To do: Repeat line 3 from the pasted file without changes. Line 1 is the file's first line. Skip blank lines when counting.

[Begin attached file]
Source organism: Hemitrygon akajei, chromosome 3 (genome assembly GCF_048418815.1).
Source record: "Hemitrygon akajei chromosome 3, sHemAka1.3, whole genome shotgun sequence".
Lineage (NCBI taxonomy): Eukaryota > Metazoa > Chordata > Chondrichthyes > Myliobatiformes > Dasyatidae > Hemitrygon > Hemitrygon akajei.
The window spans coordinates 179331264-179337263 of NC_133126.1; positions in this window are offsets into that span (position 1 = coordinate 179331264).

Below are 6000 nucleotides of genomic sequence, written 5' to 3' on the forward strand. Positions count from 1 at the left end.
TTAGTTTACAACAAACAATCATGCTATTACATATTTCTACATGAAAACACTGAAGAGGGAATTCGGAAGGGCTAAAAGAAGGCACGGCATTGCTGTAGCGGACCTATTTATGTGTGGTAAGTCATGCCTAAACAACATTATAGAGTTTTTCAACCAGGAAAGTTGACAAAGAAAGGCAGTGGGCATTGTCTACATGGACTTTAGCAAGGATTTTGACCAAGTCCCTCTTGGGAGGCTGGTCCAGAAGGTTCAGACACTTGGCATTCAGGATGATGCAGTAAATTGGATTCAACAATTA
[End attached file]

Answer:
Lineage (NCBI taxonomy): Eukaryota > Metazoa > Chordata > Chondrichthyes > Myliobatiformes > Dasyatidae > Hemitrygon > Hemitrygon akajei.